Violetta’s house in Paris
Violetta, a courtesan under the protection of Baron Douphol, is entertaining guests, among them Alfredo Germont, who has been in love with her for some time. Although she is a very ill woman, Violetta insists upon leading a hectic social life. As she leads her guests off to dance, she is seized by a coughing fit and has to withdraw. Alfredo joins her and professes his love. Violetta gently discourages his affection; playfully giving him a camellia flower, she tells him to return when it has faded. After the party has broken up, Violetta wonders if Alfredo is her true love. She soon shrugs off such sentimentality, believing that abandoning herself to the hollow pleasures of her life is her only option.
ACT II - Scene One
A country house near Paris
Three months later
Violetta and Alfredo are now living together. When he learns from her maid Annina that Violetta has sold her possessions to pay their debts, Alfredo leaves for Paris to raise the necessary money. In his absence, Violetta receives an unexpected call from his father. Germont orders her to end the relationship; otherwise his daughter’s marriage into a respectable family will be threatened. Violetta tells him that it will kill her, but she finally agrees. When Germont withdraws, she writes a farewell note to Alfredo. Alfredo interrupts her, and she bids him farewell and rushes away. After she has gone, a servant gives him her note. Alfredo is devastated. Germont enters and attempts to console his son, but Alfredo assumes that Violetta has deserted him to return to her old friends, and he rushes off to Paris.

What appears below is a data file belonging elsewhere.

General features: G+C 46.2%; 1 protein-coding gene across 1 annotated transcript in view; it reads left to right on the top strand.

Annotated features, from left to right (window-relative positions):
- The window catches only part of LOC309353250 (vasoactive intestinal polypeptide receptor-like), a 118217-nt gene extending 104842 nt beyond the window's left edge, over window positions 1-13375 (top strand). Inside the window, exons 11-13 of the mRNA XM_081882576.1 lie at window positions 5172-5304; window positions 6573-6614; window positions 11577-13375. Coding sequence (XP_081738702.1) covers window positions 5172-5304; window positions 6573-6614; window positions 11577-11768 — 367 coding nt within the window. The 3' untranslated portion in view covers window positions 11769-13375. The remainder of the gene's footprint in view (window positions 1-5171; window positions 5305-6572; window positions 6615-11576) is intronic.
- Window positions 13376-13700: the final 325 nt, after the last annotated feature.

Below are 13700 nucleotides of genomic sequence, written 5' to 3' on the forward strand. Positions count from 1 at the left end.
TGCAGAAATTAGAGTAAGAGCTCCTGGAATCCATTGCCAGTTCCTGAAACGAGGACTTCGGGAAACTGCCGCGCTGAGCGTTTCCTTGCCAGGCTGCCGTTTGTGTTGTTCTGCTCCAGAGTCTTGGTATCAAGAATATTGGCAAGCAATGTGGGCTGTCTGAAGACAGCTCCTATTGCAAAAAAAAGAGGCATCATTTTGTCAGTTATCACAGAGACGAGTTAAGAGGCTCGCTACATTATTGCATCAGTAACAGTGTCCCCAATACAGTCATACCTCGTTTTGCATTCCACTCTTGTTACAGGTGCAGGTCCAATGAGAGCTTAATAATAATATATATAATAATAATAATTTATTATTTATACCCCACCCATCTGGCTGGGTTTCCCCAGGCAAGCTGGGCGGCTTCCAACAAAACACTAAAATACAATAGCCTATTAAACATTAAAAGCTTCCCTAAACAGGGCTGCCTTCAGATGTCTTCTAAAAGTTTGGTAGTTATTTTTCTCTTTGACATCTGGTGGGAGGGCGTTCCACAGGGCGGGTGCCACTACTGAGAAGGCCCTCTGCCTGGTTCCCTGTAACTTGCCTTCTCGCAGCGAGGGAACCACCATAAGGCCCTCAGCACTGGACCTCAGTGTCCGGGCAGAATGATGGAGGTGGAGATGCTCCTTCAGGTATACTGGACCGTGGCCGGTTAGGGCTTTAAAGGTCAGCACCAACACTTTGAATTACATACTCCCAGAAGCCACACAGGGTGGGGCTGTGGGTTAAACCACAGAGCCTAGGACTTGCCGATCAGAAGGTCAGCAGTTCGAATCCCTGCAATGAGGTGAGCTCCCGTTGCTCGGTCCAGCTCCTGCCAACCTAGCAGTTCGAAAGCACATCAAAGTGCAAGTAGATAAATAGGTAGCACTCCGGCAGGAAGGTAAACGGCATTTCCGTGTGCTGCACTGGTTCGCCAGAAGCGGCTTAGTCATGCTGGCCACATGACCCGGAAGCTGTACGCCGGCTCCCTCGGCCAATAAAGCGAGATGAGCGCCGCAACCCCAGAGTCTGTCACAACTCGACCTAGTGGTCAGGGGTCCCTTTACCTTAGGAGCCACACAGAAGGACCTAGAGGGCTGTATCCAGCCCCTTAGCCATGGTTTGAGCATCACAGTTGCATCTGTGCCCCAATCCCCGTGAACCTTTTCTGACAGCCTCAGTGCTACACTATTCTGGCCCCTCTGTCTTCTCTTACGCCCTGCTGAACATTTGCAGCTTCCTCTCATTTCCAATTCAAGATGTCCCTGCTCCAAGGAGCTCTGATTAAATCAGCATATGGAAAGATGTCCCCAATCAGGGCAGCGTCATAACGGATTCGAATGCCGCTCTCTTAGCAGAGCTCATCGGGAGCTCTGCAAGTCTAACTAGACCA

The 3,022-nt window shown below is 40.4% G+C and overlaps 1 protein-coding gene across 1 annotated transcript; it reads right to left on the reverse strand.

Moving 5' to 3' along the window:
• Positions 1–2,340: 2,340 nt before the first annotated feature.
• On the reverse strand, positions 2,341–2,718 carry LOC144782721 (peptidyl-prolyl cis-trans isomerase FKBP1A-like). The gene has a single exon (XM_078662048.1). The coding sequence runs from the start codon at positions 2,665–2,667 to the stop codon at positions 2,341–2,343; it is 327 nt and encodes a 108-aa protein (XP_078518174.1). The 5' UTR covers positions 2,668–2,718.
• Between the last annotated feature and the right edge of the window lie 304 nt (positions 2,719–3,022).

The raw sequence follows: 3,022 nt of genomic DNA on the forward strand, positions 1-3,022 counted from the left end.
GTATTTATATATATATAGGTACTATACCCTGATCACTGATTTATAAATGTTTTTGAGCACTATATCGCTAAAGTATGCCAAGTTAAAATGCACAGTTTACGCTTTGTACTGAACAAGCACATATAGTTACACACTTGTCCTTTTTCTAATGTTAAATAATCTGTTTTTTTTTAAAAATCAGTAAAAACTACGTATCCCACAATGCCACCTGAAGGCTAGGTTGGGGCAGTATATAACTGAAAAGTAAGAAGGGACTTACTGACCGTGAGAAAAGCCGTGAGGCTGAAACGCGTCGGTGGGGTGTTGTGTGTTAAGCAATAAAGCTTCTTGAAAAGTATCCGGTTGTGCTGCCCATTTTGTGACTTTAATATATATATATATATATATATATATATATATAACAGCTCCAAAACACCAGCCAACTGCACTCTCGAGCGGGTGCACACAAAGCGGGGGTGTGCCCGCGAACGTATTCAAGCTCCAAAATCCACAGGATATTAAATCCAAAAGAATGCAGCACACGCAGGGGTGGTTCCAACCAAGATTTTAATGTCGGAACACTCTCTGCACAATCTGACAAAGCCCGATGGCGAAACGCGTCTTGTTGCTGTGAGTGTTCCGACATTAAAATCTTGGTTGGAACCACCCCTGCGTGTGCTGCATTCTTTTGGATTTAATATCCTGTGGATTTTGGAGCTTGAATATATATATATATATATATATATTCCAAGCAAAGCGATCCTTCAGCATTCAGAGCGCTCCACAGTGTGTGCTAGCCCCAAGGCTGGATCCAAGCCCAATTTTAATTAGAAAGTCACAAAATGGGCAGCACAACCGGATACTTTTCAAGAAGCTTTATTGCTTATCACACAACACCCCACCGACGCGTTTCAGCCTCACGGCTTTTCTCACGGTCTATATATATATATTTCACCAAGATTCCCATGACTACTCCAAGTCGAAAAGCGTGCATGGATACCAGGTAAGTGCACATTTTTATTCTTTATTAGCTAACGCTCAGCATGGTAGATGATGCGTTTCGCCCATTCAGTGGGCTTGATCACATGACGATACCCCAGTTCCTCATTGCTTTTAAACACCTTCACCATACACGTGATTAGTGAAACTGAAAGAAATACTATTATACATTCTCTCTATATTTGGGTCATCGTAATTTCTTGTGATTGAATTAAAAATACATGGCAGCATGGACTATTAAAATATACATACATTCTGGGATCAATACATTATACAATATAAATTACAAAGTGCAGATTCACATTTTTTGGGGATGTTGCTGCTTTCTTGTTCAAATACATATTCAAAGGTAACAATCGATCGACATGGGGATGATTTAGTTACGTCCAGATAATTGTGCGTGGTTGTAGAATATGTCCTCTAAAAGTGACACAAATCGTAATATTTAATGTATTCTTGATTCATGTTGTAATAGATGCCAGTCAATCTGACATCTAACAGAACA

ACT II - Scene Two
Flora’s house in Paris
The same night
A party is in progress. Alfredo appears alone, and then Violetta enters escorted by Baron Douphol. The two men play cards and Alfredo wins. Violetta sees Alfredo alone and begs him to avoid a duel. In response to his accusations, she falsely declares she loves the Baron. In a fury, Alfredo summons the guests to witness the repayment of his debts and flings his winnings at her feet. The Baron challenges him. Germont enters in time to witness his son’s outburst and reproaches him.
A few months later
The doctor tells Annina that her mistress is dying. Violetta reads a letter from Germont telling her that Alfredo, who fled abroad after dueling with the Baron, now knows of her sacrifice and is returning to ask her forgiveness. The lovers are reunited, and Germont arrives to give his blessing. But it is too late, and Violetta dies in Alfredo’s arms.